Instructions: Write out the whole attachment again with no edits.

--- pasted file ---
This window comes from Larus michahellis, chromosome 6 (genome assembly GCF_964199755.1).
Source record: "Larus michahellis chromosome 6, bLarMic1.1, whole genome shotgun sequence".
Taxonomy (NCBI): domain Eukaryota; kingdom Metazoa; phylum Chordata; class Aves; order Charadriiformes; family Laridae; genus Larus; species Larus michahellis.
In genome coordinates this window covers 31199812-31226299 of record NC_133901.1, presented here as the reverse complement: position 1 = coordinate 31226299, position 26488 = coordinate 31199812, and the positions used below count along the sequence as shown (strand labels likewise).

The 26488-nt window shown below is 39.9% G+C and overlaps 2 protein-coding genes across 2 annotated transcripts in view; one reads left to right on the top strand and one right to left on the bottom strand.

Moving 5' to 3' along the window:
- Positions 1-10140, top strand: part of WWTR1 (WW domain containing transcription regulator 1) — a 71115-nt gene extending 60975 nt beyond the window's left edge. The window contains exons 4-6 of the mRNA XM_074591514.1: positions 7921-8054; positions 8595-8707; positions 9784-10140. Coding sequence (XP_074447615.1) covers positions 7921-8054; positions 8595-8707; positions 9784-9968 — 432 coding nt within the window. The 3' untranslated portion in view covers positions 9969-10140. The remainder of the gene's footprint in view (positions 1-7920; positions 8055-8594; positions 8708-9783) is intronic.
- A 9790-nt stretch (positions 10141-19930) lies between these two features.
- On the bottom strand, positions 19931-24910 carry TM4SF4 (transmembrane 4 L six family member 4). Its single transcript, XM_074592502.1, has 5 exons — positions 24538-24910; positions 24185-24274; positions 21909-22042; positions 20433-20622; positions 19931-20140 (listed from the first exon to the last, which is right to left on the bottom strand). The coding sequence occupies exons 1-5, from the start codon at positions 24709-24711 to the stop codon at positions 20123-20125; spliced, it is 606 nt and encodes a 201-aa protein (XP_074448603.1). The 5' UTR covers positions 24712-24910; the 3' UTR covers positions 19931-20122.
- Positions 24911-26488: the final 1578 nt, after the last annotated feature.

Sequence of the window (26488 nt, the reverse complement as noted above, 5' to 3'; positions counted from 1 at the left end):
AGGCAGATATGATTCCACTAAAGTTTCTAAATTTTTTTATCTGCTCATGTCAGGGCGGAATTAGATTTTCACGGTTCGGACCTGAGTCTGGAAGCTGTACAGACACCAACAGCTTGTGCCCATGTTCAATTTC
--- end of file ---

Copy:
This window comes from Larus michahellis, chromosome 6 (genome assembly GCF_964199755.1).
Source record: "Larus michahellis chromosome 6, bLarMic1.1, whole genome shotgun sequence".
Taxonomy (NCBI): domain Eukaryota; kingdom Metazoa; phylum Chordata; class Aves; order Charadriiformes; family Laridae; genus Larus; species Larus michahellis.
In genome coordinates this window covers 31199812-31226299 of record NC_133901.1, presented here as the reverse complement: position 1 = coordinate 31226299, position 26488 = coordinate 31199812, and the positions used below count along the sequence as shown (strand labels likewise).

The 26488-nt window shown below is 39.9% G+C and overlaps 2 protein-coding genes across 2 annotated transcripts in view; one reads left to right on the top strand and one right to left on the bottom strand.

Moving 5' to 3' along the window:
- Positions 1-10140, top strand: part of WWTR1 (WW domain containing transcription regulator 1) — a 71115-nt gene extending 60975 nt beyond the window's left edge. The window contains exons 4-6 of the mRNA XM_074591514.1: positions 7921-8054; positions 8595-8707; positions 9784-10140. Coding sequence (XP_074447615.1) covers positions 7921-8054; positions 8595-8707; positions 9784-9968 — 432 coding nt within the window. The 3' untranslated portion in view covers positions 9969-10140. The remainder of the gene's footprint in view (positions 1-7920; positions 8055-8594; positions 8708-9783) is intronic.
- A 9790-nt stretch (positions 10141-19930) lies between these two features.
- On the bottom strand, positions 19931-24910 carry TM4SF4 (transmembrane 4 L six family member 4). Its single transcript, XM_074592502.1, has 5 exons — positions 24538-24910; positions 24185-24274; positions 21909-22042; positions 20433-20622; positions 19931-20140 (listed from the first exon to the last, which is right to left on the bottom strand). The coding sequence occupies exons 1-5, from the start codon at positions 24709-24711 to the stop codon at positions 20123-20125; spliced, it is 606 nt and encodes a 201-aa protein (XP_074448603.1). The 5' UTR covers positions 24712-24910; the 3' UTR covers positions 19931-20122.
- Positions 24911-26488: the final 1578 nt, after the last annotated feature.

Sequence of the window (26488 nt, the reverse complement as noted above, 5' to 3'; positions counted from 1 at the left end):
AGGCAGATATGATTCCACTAAAGTTTCTAAATTTTTTTATCTGCTCATGTCAGGGCGGAATTAGATTTTCACGGTTCGGACCTGAGTCTGGAAGCTGTACAGACACCAACAGCTTGTGCCCATGTTCAATTTC